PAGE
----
Vaccines are routinely used in medicine to prevent infectious diseases such as chickenpox, mumps, as well as many others. We have previously discussed the complete eradication of smallpox from the world due to successful vaccination programs. We have also discussed the rise in the number of measles cases due to the fraudulent measles vaccine autism link. The use of vaccines in the treatment of cancers is much more limited. Recently, it was shown that a HPV vaccine was able to dramatically decrease the incidence of cervical cancer in Australian females. In addition, the use of the current hepatitis B vaccine can prevent some forms of liver cancer. These vaccines are classified as cancer preventive vaccines. The development of cancer treatment vaccines has not been as successful. The hope is that a cancer treatment vaccine will stimulate the body’s immune system and cause cytotoxic T-cells to attack the cancer cells. At this point in time, the U.S. Food and Drug Administration has approved only one cancer treatment vaccine for use in the treatment of patients. Sipuleucel-T (Provenge) is a cancer treatment vaccine that is approved for the treatment of metastatic prostate cancer. It is used in patients with metastatic prostate cancer that no longer respond to traditional hormone treatments, and allows these patients to live for an additional 4 months. The development of more cancer treatment vaccines has been very difficult. Recently, researchers lead by Dr. Richard Vile have reported online in the June 19, 2011 issue of Nature Medicine that they have developed a cancer treatment vaccine that successfully cured 80% of prostate cancer in a mouse model. Cancers express antigens on the surfaces of their cells, and previous attempts at developing a cancer treatment vaccine targeted these antigens. Previous attempts have failed because cancers mutate or change the antigens on their cell surfaces very quickly. The researchers that authored the Nature Medicine report used a novel technique to develop their cancer treatment vaccine, which overcomes this problem. Their vaccine was developed by inserting a human cDNA library from normal prostate cells into mutated vesicular stomatitis viruses. These viruses expressed a multitude of antigens from prostate tissue. The viruses were grown in culture and injected into mice that had established prostate cancer. After the researchers intravenously injected the mice with 9 inoculums of the vaccine, they were able to cure 80% of the prostate tumors in the mice. The success of this vaccine most likely stems from the use of the prostate cDNA library. By using a normal human prostate cDNA library, the researchers have given the immune system a more complete sampling of antigens that the cancer cells may express. This vaccine was also successful at stimulating the immune system to attack the prostate cancer cells while leaving other normal cell types unharmed. There was a theoretical concern that the vaccine would over stimulate the immune system and cause an autoimmune phenomenon but this was not observed. The researchers hope that the vaccine can be ready for human clinical trials in a few years. They also feel that because the vaccine does not target one particular cancer antigen, it can be more broadly applicable to the treatment of prostate cancer. Future studies will focus of the development of cancer treatment vaccines for other types of cancers, and the incorporation of this vaccine with traditional chemotherapy and radiation treatments. The authors wrote, “Therefore, virus-expressed cDNA libraries represent a novel paradigm by which the ability of highly mutable tumor cells to escape selective pressures in vivo can be exploited to therapeutic advantage”.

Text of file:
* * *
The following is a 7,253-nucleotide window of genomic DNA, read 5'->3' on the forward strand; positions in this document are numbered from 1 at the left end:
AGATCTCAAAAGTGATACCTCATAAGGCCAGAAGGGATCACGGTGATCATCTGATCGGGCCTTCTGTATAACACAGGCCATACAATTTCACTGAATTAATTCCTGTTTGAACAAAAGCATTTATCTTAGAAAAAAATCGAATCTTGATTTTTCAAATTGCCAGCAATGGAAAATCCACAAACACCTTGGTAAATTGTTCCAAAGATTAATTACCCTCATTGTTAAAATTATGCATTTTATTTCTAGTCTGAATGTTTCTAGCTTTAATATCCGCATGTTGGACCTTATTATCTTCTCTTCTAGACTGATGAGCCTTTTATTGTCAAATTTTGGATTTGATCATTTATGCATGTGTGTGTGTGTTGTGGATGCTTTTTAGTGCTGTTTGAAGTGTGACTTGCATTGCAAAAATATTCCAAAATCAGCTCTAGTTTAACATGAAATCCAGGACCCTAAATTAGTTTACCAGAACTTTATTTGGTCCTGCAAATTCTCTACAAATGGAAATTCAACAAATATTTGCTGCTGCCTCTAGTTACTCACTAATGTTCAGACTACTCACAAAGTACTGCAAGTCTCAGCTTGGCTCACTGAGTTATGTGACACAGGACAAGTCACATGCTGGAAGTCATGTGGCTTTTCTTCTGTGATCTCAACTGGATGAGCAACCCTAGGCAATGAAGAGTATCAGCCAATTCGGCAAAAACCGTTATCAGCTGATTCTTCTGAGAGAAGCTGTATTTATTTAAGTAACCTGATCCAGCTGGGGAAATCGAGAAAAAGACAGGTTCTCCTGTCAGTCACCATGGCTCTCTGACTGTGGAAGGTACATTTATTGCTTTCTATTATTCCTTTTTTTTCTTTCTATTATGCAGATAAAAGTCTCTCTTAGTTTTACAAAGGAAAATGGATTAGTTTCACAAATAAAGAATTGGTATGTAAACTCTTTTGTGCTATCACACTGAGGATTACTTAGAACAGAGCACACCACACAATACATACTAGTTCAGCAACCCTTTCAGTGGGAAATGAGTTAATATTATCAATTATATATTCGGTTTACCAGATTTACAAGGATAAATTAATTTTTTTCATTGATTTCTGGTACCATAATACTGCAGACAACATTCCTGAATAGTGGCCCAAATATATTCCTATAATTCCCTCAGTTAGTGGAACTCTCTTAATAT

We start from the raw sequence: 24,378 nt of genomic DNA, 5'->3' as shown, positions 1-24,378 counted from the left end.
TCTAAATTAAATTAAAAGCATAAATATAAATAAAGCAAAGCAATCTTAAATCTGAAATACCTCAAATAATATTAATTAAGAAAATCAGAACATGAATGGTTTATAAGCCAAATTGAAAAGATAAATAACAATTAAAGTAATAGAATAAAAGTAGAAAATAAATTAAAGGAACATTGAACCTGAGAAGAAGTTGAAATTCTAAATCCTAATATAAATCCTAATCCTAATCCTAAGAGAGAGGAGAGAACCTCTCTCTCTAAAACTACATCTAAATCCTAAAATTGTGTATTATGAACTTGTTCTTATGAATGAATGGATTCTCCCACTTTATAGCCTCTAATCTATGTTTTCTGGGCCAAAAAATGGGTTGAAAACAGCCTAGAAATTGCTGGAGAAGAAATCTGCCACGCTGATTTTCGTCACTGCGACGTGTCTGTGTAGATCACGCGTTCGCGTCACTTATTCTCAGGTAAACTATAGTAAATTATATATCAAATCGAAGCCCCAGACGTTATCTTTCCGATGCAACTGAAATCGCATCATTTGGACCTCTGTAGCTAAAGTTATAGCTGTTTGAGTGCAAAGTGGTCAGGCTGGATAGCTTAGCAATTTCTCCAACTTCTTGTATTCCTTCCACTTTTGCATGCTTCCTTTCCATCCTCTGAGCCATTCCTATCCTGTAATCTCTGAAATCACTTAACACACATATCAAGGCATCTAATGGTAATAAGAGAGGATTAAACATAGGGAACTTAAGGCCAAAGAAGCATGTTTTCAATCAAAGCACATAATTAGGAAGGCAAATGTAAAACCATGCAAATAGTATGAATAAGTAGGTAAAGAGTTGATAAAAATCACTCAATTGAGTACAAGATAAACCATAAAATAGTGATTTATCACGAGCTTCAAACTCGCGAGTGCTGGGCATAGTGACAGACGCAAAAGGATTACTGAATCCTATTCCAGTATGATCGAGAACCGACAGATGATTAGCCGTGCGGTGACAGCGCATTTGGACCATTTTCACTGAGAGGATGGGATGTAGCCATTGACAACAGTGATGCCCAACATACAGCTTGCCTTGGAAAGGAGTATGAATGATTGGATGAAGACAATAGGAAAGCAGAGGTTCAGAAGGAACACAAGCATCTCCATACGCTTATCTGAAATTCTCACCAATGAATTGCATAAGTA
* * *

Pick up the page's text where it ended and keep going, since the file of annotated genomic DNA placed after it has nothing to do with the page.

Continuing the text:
Dr. Alan Melcher talks about the research in this audio clip.
Timothy Kottke et al. “Broad antigenic coverage induced by vaccination with virus-based cDNA libraries cures established tumors” Nature Medicine published online 19 June 2011